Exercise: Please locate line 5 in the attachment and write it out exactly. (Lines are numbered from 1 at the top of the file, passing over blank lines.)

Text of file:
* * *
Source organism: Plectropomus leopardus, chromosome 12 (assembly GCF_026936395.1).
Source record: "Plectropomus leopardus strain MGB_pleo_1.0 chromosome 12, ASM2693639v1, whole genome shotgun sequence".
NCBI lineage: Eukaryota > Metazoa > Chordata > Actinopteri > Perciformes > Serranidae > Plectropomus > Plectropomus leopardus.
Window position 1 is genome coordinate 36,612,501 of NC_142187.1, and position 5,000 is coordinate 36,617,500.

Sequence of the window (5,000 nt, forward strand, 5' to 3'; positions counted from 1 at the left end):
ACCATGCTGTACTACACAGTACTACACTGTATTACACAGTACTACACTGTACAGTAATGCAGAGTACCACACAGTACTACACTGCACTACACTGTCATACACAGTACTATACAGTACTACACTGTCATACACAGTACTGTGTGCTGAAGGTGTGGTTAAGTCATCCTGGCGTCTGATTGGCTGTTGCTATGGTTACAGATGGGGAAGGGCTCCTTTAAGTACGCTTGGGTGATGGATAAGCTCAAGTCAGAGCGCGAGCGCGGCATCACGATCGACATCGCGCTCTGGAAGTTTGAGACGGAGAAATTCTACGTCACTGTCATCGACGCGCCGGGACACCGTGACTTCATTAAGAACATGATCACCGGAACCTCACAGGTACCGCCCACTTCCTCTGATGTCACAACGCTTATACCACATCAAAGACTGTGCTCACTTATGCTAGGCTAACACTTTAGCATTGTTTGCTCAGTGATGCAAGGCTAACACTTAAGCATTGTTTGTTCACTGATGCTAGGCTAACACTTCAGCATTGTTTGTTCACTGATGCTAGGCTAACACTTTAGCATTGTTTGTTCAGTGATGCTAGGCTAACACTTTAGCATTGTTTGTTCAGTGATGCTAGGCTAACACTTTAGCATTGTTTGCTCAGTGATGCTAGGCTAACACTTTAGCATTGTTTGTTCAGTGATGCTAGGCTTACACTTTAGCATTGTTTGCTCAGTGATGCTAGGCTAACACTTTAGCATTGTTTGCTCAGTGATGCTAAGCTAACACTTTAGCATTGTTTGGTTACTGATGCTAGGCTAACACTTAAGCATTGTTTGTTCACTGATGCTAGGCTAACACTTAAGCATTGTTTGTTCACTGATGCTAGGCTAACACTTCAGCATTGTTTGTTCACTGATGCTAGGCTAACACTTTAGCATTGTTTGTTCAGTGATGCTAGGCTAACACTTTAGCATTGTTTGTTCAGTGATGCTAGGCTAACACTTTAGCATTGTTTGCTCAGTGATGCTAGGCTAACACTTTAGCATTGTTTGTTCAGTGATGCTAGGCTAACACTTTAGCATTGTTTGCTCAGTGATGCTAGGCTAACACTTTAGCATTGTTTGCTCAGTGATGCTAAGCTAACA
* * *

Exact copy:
Sequence of the window (5,000 nt, forward strand, 5' to 3'; positions counted from 1 at the left end):